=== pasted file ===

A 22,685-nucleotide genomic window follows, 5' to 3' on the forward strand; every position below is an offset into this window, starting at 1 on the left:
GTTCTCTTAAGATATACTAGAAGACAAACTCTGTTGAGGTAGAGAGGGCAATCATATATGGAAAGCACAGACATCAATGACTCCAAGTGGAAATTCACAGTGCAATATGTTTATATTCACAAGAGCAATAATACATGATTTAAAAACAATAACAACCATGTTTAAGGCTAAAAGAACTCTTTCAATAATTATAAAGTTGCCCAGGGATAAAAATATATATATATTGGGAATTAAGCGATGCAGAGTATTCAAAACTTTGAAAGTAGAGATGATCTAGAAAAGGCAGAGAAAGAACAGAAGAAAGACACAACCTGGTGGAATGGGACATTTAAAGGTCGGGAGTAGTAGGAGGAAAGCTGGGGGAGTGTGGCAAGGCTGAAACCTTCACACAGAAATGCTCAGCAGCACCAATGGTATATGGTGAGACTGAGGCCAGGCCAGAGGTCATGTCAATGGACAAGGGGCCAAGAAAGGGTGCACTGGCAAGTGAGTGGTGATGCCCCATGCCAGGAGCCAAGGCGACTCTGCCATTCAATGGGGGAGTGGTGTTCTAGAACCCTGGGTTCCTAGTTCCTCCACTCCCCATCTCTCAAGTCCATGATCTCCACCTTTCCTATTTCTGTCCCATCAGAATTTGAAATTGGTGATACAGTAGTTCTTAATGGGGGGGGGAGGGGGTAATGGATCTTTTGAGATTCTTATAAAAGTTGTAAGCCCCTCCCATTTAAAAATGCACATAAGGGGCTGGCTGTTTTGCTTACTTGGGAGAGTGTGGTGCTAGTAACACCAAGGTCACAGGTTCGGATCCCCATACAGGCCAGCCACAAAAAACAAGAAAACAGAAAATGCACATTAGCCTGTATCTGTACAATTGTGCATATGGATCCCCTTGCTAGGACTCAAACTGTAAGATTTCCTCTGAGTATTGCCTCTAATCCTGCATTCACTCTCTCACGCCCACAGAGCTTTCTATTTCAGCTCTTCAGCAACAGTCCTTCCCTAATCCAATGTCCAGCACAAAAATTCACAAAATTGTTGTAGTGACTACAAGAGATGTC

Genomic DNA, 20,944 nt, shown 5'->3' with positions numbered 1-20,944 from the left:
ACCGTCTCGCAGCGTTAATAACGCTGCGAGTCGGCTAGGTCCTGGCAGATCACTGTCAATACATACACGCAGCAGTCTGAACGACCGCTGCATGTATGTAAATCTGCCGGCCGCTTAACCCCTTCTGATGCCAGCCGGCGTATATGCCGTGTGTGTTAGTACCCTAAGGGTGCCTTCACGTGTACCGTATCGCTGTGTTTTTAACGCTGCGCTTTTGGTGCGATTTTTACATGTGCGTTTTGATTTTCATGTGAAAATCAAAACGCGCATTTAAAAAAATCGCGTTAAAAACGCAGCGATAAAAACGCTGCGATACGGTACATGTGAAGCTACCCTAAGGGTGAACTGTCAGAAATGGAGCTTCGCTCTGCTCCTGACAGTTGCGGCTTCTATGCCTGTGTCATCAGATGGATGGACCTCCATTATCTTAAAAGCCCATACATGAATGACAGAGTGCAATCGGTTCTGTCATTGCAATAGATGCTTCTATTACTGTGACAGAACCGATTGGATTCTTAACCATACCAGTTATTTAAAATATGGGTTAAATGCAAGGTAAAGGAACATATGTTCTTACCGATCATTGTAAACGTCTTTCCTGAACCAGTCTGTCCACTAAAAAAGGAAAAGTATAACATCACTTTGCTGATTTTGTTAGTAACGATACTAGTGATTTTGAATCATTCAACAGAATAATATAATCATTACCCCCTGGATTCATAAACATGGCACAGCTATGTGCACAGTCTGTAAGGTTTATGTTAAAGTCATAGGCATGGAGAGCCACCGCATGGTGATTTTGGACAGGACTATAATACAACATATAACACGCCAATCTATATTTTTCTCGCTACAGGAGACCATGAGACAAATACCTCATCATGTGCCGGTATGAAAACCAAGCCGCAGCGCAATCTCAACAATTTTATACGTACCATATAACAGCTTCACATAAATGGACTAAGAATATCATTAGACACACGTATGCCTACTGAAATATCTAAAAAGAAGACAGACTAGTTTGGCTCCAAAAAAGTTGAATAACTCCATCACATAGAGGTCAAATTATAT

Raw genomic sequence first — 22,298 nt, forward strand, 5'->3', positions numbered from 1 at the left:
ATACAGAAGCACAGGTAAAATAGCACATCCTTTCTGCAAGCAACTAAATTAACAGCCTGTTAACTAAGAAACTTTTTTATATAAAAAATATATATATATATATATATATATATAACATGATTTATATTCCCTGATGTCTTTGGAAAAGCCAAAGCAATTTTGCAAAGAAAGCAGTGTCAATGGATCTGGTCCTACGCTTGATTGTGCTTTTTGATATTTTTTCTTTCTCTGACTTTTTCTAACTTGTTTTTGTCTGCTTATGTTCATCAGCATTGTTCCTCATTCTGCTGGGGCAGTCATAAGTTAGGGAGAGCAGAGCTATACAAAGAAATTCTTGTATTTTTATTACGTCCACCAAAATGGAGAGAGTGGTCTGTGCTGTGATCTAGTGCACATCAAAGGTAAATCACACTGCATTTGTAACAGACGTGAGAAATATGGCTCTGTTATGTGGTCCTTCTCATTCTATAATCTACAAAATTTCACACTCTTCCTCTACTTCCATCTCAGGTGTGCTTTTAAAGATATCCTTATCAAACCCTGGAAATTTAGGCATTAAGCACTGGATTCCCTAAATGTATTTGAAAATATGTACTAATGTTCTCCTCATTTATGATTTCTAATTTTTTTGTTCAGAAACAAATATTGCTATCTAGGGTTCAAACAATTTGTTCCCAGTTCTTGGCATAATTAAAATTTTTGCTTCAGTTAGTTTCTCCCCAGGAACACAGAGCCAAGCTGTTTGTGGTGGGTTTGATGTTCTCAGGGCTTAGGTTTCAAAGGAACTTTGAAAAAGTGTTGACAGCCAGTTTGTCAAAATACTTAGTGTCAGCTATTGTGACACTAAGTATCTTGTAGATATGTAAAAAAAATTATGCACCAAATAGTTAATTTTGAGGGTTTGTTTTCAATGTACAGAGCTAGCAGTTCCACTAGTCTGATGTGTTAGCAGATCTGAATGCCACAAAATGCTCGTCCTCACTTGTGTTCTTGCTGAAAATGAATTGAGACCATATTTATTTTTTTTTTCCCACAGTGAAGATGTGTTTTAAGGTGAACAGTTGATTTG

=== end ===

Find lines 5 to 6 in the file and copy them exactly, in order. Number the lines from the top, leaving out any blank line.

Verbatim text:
Raw genomic sequence first — 22,298 nt, forward strand, 5'->3', positions numbered from 1 at the left:
ATACAGAAGCACAGGTAAAATAGCACATCCTTTCTGCAAGCAACTAAATTAACAGCCTGTTAACTAAGAAACTTTTTTATATAAAAAATATATATATATATATATATATATATAACATGATTTATATTCCCTGATGTCTTTGGAAAAGCCAAAGCAATTTTGCAAAGAAAGCAGTGTCAATGGATCTGGTCCTACGCTTGATTGTGCTTTTTGATATTTTTTCTTTCTCTGACTTTTTCTAACTTGTTTTTGTCTGCTTATGTTCATCAGCATTGTTCCTCATTCTGCTGGGGCAGTCATAAGTTAGGGAGAGCAGAGCTATACAAAGAAATTCTTGTATTTTTATTACGTCCACCAAAATGGAGAGAGTGGTCTGTGCTGTGATCTAGTGCACATCAAAGGTAAATCACACTGCATTTGTAACAGACGTGAGAAATATGGCTCTGTTATGTGGTCCTTCTCATTCTATAATCTACAAAATTTCACACTCTTCCTCTACTTCCATCTCAGGTGTGCTTTTAAAGATATCCTTATCAAACCCTGGAAATTTAGGCATTAAGCACTGGATTCCCTAAATGTATTTGAAAATATGTACTAATGTTCTCCTCATTTATGATTTCTAATTTTTTTGTTCAGAAACAAATATTGCTATCTAGGGTTCAAACAATTTGTTCCCAGTTCTTGGCATAATTAAAATTTTTGCTTCAGTTAGTTTCTCCCCAGGAACACAGAGCCAAGCTGTTTGTGGTGGGTTTGATGTTCTCAGGGCTTAGGTTTCAAAGGAACTTTGAAAAAGTGTTGACAGCCAGTTTGTCAAAATACTTAGTGTCAGCTATTGTGACACTAAGTATCTTGTAGATATGTAAAAAAAATTATGCACCAAATAGTTAATTTTGAGGGTTTGTTTTCAATGTACAGAGCTAGCAGTTCCACTAGTCTGATGTGTTAGCAGATCTGAATGCCACAAAATGCTCGTCCTCACTTGTGTTCTTGCTGAAAATGAATTGAGACCATATTTATTTTTTTTTTCCCACAGTGAAGATGTGTTTTAAGGTGAACAGTTGATTTG